So, as you can see, I learned much about the Lord’s Supper while I was growing up. In fact, when I started reading the Bible for myself… hey!… that stuff’s not in there…

I hope you realize that this is all “tongue-in-cheek”. I am not trying to make fun of the way people practice the Lord’s Supper. I am hoping that you are asking the following questions: 1) What do I think about the Lord’s Supper? and 2) What am I teaching others about the Lord’s Supper?


6 Comments

Comments are closed. If you would like to discuss this post, send an email to alan [at] alanknox [dot] net.

  1. 10-11-2008

    I grew up in the United Methodist tradition and we did the whole white table cloth and grape juice thing. Here are some of my lessons.

    When I was 13, we were about to take communion and our youth pastor read the passage about not partaking in an unworthy manner. I immediately realized that I had just has a fight with one of my best friends and should make thing right. I asked my friend into the next room and I apolgized for what I had done wrong. We forgave one another and went and tool the juice and cracker. It was one of the most spiritual moments in my life when I realized forgiveness is what communion was all about.

    The other greatest lesson came when I was 21 and traveling in the Ukraine when it was still a part of the old Soviet Union I was in a small converted house for an unofficial worship service. I did not speak the language, but the Orthodox priest brought around the communion cup with wine. Each person drank from the same cup and then ate a wafer. This was another amazing spiritual moment in my life when I realized my connection to people was Christ’s shed blood.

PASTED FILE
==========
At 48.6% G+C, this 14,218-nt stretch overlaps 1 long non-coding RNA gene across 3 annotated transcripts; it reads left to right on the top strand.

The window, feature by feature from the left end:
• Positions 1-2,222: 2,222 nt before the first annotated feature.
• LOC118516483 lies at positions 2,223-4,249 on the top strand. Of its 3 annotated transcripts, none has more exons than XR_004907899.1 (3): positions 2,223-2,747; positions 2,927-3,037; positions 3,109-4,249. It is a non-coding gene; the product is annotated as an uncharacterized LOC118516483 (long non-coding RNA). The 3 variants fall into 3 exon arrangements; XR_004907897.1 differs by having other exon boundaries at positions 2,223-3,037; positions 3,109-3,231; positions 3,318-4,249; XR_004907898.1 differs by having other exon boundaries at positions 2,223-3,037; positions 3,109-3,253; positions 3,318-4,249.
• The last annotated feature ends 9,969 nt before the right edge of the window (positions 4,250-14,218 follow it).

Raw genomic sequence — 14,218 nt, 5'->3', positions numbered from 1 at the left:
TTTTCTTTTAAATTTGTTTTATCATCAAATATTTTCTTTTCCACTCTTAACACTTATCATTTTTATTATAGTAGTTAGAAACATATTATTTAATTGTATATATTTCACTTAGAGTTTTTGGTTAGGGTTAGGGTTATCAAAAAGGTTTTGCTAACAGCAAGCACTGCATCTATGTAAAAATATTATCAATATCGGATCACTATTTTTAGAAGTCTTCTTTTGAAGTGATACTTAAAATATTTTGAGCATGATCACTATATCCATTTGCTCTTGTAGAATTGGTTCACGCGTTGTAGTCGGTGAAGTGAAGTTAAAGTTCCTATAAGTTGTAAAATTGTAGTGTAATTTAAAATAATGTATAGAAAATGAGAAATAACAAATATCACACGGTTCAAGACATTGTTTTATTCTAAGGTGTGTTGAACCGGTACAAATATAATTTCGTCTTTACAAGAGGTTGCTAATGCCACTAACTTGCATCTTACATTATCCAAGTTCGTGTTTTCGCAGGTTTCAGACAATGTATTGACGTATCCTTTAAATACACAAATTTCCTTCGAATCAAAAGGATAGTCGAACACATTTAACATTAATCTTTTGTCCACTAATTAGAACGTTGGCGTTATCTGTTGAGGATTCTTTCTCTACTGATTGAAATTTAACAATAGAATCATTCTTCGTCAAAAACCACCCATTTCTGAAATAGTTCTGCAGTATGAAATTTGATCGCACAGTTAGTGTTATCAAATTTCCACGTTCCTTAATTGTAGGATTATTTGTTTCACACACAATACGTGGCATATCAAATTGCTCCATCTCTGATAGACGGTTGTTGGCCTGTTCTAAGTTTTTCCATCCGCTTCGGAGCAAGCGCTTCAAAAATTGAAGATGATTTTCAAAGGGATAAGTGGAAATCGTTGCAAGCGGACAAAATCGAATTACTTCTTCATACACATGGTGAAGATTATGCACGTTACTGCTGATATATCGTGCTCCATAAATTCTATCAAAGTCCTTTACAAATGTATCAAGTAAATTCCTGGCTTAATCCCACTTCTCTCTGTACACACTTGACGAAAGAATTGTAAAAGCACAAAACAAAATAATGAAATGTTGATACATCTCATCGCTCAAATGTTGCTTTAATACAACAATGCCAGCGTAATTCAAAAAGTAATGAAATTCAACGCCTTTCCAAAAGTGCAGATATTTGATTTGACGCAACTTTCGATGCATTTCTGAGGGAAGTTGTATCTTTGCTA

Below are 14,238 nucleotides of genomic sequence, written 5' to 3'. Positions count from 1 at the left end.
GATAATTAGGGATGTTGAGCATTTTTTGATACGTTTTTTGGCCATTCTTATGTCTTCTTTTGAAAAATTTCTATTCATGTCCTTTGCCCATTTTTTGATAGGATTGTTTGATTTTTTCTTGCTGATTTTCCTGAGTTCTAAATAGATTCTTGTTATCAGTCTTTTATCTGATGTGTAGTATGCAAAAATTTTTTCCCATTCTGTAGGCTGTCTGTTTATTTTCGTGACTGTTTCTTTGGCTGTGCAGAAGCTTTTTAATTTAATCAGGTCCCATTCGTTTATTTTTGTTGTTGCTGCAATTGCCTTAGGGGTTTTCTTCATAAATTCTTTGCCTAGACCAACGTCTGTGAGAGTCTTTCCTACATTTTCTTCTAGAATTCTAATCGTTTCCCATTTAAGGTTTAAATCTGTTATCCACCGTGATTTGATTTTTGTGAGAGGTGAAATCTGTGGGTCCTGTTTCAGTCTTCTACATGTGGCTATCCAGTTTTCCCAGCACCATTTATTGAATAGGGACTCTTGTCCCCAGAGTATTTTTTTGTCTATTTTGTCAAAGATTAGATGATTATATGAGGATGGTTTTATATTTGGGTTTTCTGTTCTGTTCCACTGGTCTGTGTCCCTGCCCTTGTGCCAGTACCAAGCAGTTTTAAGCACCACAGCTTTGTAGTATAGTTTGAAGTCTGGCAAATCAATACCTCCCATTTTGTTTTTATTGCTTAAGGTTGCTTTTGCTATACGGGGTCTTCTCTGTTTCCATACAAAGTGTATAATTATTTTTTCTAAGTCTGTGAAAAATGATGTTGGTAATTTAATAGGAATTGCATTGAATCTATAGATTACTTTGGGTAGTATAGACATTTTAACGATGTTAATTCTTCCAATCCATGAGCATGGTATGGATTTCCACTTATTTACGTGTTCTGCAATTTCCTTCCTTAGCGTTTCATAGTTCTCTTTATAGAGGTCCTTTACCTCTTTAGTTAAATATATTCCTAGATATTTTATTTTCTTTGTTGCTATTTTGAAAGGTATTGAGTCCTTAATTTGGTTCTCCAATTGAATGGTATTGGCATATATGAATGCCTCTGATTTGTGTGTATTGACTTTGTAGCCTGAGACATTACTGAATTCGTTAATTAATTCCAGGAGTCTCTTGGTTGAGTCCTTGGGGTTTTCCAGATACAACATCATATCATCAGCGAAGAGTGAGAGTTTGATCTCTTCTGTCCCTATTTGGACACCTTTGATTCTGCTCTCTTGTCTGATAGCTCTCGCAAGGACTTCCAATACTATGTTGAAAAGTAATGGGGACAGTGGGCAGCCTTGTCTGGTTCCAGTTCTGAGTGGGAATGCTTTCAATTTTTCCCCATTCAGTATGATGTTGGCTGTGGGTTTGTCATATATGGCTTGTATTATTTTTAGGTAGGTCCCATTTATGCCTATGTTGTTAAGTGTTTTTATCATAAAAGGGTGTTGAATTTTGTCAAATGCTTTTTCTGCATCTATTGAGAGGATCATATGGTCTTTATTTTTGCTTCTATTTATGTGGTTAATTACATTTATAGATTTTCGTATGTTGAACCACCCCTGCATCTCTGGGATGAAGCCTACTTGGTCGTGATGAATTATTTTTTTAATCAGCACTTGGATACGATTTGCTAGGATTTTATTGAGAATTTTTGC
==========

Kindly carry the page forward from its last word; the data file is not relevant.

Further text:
I know you are a fan of the common meal as “communion” However, I note that in Corinth the common meal became an opportunity for the Flesh and pride and greed.

    My conclusion is that when you operate in the Flesh, every tradition becomes lifeless ritual, but when we live by the Spirit, we can experience the beauty of God in a variety of communion traditions.

  2. 10-11-2008

    PS
    For those who do not know, when I mention above that the “unofficial” service in the Ukraine, I meant that it was not a state approved church gathering.

  3. 10-12-2008

    Great post from the past, Alan. Our little body of believers is a bit unconventional in the age of “mega”–elder-led, rural, rented building, no “programs”…
    Next week we are planning the Lord’s Breakfast (including the Welch’s and matzoth) in place of our usual “worship service.” Tableclothes will be plastic.
    But we’ll still remind the kids not to spill the grape juice, and young and old are encouraged to come with something to share–Scripture, song, encouragement, prayer requests, praises.

    BTW, I hope you and your son enjoyed the hike. God’s been painting eastern Wisconsin with a full palette of color this fall.

    j.r.-“when you operate in the Flesh, every tradition becomes lifeless ritual, but when we live by the Spirit, we can experience the beauty of God in a variety of communion traditions.” That is so true. The heart is the seat of real communion…not the Welch’s and Chiclets.

  4. 10-12-2008

    Joe (JR),

    Thanks for sharing your own recollections of the Lord’s Supper growing up!

    You said, “My conclusion is that when you operate in the Flesh, every tradition becomes lifeless ritual, but when we live by the Spirit, we can experience the beauty of God in a variety of communion traditions.” I agree!

    Kat,

    I hope you and the church have a great time sharing the Lord’s Table over breakfast!

    -Alan

  5. 10-13-2008

    I just found your blog and it is great. As I’m reading this one, it really made me, now in my 50’s look back at that time. I too thought the bread was styrofoam! And the grape juice 1)stains REALLY bad and 2)if you don’t drink it just right, it some how goes down the wrong way and it makes you cough, A LOT and VERY LOUD!
    But seriously, I didnt like the days of the communion/the Lords supper when I was a child. It was confusing. But now I look so forward to it as the day that I can re-dedicate my life to my Lord. It keeps me in check and therefore is so very necessary. Thanks for the trip back in time as well as making us examine ourselves a bit. Great blog! Keep speaking truth. God Bless!

  6. 10-21-2008

    Alan, we must have been brought up in the same church! I remember well all these admonitions and practices from my own childhood. :)